Malibu City Council members voted to adopt the annual developer fee for the Consolidated Fire Protection District of Los Angeles on Jan. 25 at Malibu City Hall. The fee will remain the same amount at $0.899 per square foot.
Environmental Sustainability Director Vic Peterson said the current developer fee has remained the same amount over the past few years.
“[The developer fee] is a fee that’s applied to new construction and interior square footage, which is 90 cents a square foot, and that money goes toward the development of fire stations, new equipment and training for the firefighters in the city of Malibu,” Peterson said. “… the entirety of services provided by the LA County Fire Department are covered by those fees.”
Infograph by Olivia Lasoya
Peterson said Malibu residents have never questioned or hassled City Council for adopting or even raising the annual fee.
“Fire safety is very important to property owners,” Peterson said.
President of the Coalition for Fire Safe Communities Don Schmitz said the expected rainfall from El Niño does not make fire safety any less relevant to the Malibu community.
“In fact, El Niño can exacerbate a fire season because it’ll promote vigorous growth, which is good, but when the inevitable fire season rolls around, and we have a lot of light flashy fuels, that can act to take a very small fire, and quickly magnify it into a raging wildfire,” Schmitz said.
The Coalition for Fire Safe Communities is a nonprofit formed to try and come up with a more “robust” fire protection system for communities that are located in “high-fire hazard severity zones,” Schmitz said. These “severity zones” are mapped throughout the state of California.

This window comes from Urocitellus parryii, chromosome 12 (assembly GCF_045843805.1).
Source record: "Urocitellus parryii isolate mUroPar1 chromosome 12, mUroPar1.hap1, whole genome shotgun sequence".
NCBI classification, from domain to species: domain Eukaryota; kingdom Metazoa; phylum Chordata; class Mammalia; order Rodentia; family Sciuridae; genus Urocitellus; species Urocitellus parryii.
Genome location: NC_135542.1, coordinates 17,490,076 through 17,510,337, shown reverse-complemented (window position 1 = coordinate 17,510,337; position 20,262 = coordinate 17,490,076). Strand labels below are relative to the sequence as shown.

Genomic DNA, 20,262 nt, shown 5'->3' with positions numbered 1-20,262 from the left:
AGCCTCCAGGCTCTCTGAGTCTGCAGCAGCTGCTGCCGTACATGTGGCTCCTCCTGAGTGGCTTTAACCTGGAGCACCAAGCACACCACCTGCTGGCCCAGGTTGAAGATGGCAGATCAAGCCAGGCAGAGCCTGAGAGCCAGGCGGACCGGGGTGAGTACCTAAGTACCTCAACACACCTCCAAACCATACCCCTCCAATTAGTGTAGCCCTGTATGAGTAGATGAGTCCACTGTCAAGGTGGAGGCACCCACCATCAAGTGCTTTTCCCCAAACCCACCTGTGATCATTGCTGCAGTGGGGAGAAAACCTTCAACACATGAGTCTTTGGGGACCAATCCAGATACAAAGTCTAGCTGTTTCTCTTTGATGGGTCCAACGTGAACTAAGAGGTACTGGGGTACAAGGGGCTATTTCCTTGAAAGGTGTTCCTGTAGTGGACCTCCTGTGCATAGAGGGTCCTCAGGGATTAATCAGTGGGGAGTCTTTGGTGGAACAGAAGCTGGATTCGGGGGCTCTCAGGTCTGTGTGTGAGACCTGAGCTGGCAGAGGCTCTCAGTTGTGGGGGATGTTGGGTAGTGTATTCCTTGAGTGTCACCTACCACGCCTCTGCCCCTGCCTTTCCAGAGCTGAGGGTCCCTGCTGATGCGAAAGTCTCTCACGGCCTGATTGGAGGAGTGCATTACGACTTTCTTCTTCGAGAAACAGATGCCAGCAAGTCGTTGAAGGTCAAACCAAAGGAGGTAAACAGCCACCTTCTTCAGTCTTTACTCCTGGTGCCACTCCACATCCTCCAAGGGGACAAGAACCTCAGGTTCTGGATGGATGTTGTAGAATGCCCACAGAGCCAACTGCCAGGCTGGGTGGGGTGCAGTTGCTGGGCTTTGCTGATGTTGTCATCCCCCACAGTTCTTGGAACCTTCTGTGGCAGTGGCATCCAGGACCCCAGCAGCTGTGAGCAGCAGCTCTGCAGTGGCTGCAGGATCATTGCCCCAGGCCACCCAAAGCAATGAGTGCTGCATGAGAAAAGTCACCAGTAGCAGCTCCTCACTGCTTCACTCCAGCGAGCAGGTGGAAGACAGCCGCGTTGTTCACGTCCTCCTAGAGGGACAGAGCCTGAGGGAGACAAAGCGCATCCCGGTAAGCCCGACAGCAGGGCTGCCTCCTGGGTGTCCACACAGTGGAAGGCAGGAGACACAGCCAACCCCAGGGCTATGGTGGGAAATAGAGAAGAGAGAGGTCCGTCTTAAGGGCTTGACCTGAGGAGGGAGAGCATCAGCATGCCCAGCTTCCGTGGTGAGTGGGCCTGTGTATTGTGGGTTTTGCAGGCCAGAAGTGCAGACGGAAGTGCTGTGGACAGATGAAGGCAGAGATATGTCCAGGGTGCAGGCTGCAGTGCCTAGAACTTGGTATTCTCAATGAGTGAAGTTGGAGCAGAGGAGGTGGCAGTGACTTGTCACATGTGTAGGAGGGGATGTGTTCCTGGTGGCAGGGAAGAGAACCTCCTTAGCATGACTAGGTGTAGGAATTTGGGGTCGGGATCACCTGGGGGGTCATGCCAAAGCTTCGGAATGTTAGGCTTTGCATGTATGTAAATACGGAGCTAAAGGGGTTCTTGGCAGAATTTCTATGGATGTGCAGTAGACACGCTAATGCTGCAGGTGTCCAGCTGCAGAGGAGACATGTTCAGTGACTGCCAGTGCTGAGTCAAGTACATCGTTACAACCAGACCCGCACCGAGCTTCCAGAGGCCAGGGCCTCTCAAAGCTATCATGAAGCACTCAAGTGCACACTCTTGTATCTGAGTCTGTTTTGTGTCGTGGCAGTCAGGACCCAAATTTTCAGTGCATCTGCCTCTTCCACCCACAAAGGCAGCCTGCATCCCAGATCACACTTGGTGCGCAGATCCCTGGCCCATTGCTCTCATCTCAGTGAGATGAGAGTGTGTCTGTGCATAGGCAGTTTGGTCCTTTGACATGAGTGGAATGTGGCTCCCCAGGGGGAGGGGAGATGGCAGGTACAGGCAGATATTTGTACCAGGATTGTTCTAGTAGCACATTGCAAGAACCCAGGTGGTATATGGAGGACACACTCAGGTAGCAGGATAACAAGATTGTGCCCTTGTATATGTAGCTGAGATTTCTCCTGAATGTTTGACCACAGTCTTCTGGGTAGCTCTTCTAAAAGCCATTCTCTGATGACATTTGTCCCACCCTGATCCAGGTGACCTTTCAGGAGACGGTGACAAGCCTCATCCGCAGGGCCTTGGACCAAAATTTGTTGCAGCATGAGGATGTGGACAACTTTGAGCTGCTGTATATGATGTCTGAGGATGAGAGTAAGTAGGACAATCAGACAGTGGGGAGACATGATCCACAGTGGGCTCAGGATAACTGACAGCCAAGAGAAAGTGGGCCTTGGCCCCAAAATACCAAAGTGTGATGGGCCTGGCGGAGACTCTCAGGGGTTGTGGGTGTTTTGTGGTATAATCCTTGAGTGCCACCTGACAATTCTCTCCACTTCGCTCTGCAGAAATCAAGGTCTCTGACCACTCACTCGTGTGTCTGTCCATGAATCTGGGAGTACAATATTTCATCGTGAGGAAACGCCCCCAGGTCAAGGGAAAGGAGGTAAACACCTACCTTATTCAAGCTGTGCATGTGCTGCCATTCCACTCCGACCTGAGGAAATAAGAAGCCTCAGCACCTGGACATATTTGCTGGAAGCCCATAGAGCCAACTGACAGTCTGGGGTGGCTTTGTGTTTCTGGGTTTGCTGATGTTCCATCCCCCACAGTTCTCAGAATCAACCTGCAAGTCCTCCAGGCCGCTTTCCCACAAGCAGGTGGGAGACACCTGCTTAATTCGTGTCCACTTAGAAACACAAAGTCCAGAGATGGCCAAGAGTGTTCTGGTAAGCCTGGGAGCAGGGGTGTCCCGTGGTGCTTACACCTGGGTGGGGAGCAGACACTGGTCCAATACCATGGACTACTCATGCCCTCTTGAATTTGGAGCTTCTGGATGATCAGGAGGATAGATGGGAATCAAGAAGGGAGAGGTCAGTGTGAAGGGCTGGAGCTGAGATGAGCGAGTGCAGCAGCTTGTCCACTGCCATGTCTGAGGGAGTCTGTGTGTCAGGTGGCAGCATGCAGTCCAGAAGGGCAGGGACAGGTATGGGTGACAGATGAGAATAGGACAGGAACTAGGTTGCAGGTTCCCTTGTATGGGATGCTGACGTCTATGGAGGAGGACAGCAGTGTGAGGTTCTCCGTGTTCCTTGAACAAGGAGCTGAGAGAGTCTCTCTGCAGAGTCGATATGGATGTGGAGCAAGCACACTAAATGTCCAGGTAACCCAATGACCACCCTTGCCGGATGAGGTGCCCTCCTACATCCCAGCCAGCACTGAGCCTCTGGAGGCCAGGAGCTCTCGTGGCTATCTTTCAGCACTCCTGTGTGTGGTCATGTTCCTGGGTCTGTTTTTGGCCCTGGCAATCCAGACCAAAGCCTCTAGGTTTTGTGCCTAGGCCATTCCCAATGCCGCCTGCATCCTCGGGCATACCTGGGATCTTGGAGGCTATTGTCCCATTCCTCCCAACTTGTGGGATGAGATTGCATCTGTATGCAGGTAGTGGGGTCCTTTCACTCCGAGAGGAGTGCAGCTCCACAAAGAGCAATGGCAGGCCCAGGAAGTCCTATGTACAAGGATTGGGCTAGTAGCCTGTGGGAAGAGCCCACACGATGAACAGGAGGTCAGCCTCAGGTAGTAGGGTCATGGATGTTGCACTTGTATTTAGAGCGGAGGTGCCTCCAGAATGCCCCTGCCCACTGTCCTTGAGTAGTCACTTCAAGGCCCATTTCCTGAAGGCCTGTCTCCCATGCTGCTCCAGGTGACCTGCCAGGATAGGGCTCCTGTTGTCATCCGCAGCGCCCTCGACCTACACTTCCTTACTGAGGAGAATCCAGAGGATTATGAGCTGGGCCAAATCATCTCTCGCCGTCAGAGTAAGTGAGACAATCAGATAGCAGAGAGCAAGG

Tina Broccoli, a Malibu resident for more than 10 years, said she lived up in the hills before living in Malibu. Broccoli said she was “terrified” when they were hit with the Santa Ana winds while living in the hills.
“Over the years that I’ve lived here, I’ve seen the way that the [Coalition for] Fire Safety has handled [fire hazards in Malibu], and I feel very safe,” Broccoli said.
Schmitz said he thought most homes in Malibu were well-prepared for fires, but he advised residents of older homes to be extra cautious.
“A lot of those [older] homes and buildings are not consistent with present day building standards,” Schmitz said. “The type of landscaping they have around the house, building things like certain decks and eaves that are not constructed properly, all act as a wick to bring fire into the main structure and lose the home. Those are the types of things the individual homeowner should be paying a lot of attention to.”
The next Malibu City Council Meeting will take place on Monday at 6:30 p.m. at City Hall. Each meeting is recorded and uploaded to the City Hall website, as well as the weekly agenda for upcoming and past meetings.
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